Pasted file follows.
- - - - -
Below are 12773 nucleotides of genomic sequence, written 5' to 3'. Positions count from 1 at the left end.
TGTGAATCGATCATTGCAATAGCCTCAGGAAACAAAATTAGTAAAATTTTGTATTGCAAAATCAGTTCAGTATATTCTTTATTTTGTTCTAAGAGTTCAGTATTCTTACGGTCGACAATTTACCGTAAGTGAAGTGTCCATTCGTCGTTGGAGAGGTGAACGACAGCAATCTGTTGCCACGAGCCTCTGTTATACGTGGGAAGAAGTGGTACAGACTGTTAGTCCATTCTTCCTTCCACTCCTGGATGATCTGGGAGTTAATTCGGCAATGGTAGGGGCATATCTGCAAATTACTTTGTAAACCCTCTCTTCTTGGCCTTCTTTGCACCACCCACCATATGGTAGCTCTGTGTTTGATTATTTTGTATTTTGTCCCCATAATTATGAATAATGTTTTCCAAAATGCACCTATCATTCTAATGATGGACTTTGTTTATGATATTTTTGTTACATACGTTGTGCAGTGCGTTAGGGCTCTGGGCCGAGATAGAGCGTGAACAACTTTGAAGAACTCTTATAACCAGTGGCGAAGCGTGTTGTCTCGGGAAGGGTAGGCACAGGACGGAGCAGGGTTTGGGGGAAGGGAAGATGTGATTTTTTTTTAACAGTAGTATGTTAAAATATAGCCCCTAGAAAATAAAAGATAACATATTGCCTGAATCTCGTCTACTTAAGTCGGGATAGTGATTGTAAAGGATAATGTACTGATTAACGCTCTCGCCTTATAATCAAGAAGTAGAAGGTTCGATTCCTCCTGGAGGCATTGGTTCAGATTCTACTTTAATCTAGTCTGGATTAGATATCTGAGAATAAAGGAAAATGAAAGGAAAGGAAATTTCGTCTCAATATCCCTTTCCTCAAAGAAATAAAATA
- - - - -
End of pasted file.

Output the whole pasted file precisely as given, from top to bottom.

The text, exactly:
Below are 12773 nucleotides of genomic sequence, written 5' to 3'. Positions count from 1 at the left end.
TGTGAATCGATCATTGCAATAGCCTCAGGAAACAAAATTAGTAAAATTTTGTATTGCAAAATCAGTTCAGTATATTCTTTATTTTGTTCTAAGAGTTCAGTATTCTTACGGTCGACAATTTACCGTAAGTGAAGTGTCCATTCGTCGTTGGAGAGGTGAACGACAGCAATCTGTTGCCACGAGCCTCTGTTATACGTGGGAAGAAGTGGTACAGACTGTTAGTCCATTCTTCCTTCCACTCCTGGATGATCTGGGAGTTAATTCGGCAATGGTAGGGGCATATCTGCAAATTACTTTGTAAACCCTCTCTTCTTGGCCTTCTTTGCACCACCCACCATATGGTAGCTCTGTGTTTGATTATTTTGTATTTTGTCCCCATAATTATGAATAATGTTTTCCAAAATGCACCTATCATTCTAATGATGGACTTTGTTTATGATATTTTTGTTACATACGTTGTGCAGTGCGTTAGGGCTCTGGGCCGAGATAGAGCGTGAACAACTTTGAAGAACTCTTATAACCAGTGGCGAAGCGTGTTGTCTCGGGAAGGGTAGGCACAGGACGGAGCAGGGTTTGGGGGAAGGGAAGATGTGATTTTTTTTTAACAGTAGTATGTTAAAATATAGCCCCTAGAAAATAAAAGATAACATATTGCCTGAATCTCGTCTACTTAAGTCGGGATAGTGATTGTAAAGGATAATGTACTGATTAACGCTCTCGCCTTATAATCAAGAAGTAGAAGGTTCGATTCCTCCTGGAGGCATTGGTTCAGATTCTACTTTAATCTAGTCTGGATTAGATATCTGAGAATAAAGGAAAATGAAAGGAAAGGAAATTTCGTCTCAATATCCCTTTCCTCAAAGAAATAAAATA